## Abstract

Optical systems used for image acquisition are usually not perfect and

leading to degraded images. A typical degradation is image blur. Building

perfect optics is not always possible due to physical limitations, cost,

size or weight. Therefore, there is interest in computational solutions to

remove these degradations. By knowing the sources of distortion it is

possible to remove them.

Image blur can be removed by deconvolution, however, the problem

which has to be solved is underdetermined. For solving these ill-posed

problems additional assumptions have to be considered. Recently, many

advances were made in the investigation of underdetermined systems of

equations [1] in cases where the solution can be sparsely encoded. The

sparseness constraint is used to select a plausible solution out of an innite

set of possible solutions. This method is applied to the deconvolution

problem.

Similar to other approaches to deconvolution based on sparse coding,

for speed and memory eciency we apply the fast Fourier transform and

the fast wavelet transform to model the convolution and provide a sparse

basis [2]. For the convolution, boundary areas are cut to avoid wrong

modelling due to the cyclic nature of the Fourier transform. By cutting

the boundary areas the system of equations becomes underdetermined.

We apply this approach to a pinhole camera setting. Using a simulated

pinhole camera, we look at the in

uence of sparseness and the robustness

to noise. First tests have also been made using a real pinhole camera.

leading to degraded images. A typical degradation is image blur. Building

perfect optics is not always possible due to physical limitations, cost,

size or weight. Therefore, there is interest in computational solutions to

remove these degradations. By knowing the sources of distortion it is

possible to remove them.

Image blur can be removed by deconvolution, however, the problem

which has to be solved is underdetermined. For solving these ill-posed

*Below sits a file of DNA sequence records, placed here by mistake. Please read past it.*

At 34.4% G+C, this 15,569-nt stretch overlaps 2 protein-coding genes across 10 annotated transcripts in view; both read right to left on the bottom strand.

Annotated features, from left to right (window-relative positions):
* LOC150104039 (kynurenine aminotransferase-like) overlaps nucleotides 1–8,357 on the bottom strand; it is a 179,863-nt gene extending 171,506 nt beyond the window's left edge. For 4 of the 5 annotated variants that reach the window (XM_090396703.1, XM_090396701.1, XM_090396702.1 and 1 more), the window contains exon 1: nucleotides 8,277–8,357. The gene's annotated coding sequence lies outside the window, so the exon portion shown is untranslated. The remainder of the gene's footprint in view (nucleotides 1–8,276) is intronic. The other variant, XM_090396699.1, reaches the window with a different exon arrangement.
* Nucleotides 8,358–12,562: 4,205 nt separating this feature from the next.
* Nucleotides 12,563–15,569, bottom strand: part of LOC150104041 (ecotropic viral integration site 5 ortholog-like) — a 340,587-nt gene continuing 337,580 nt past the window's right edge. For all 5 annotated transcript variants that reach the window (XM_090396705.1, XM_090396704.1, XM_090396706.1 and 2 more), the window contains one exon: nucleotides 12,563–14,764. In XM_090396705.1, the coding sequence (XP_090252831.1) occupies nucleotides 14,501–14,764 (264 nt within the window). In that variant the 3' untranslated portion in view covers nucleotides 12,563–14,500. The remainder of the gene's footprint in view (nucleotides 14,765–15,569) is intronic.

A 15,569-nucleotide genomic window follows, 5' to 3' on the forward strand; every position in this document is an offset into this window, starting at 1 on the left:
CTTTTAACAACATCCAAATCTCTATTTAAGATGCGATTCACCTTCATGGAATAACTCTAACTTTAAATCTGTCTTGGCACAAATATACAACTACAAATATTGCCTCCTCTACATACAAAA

problems additional assumptions have to be considered. Recently, many

advances were made in the investigation of underdetermined systems of

equations [1] in cases where the solution can be sparsely encoded. The

sparseness constraint is used to select a plausible solution out of an innite

set of possible solutions. This method is applied to the deconvolution

problem.

Similar to other approaches to deconvolution based on sparse coding,

for speed and memory eciency we apply the fast Fourier transform and

the fast wavelet transform to model the convolution and provide a sparse

basis [2]. For the convolution, boundary areas are cut to avoid wrong

modelling due to the cyclic nature of the Fourier transform. By cutting

the boundary areas the system of equations becomes underdetermined.

We apply this approach to a pinhole camera setting. Using a simulated

pinhole camera, we look at the in

uence of sparseness and the robustness

to noise. First tests have also been made using a real pinhole camera.

Original language | English |
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Title of host publication | Workshop New Challenges in Neural Computation 2011 |

Editors | Barbara Hammer, Thomas Villmann |

Number of pages | 1 |

Volume | 05 |

Publication date | 16.08.2011 |

Pages | 9 - 9 |

Publication status | Published - 16.08.2011 |